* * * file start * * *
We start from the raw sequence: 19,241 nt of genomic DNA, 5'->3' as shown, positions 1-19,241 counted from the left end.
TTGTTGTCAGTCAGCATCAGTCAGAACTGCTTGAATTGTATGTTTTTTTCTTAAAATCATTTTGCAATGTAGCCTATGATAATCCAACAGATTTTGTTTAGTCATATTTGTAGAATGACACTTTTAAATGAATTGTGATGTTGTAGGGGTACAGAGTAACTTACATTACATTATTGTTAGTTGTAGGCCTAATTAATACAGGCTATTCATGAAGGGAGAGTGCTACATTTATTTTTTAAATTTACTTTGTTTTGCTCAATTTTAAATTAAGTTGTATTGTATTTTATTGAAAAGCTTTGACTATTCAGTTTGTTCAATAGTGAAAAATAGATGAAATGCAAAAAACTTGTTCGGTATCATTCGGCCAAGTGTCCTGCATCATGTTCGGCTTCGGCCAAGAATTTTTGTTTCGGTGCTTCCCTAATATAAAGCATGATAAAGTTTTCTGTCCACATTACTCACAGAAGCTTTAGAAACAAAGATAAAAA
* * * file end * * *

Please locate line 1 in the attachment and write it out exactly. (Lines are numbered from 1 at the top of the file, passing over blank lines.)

We start from the raw sequence: 19,241 nt of genomic DNA, 5'->3' as shown, positions 1-19,241 counted from the left end.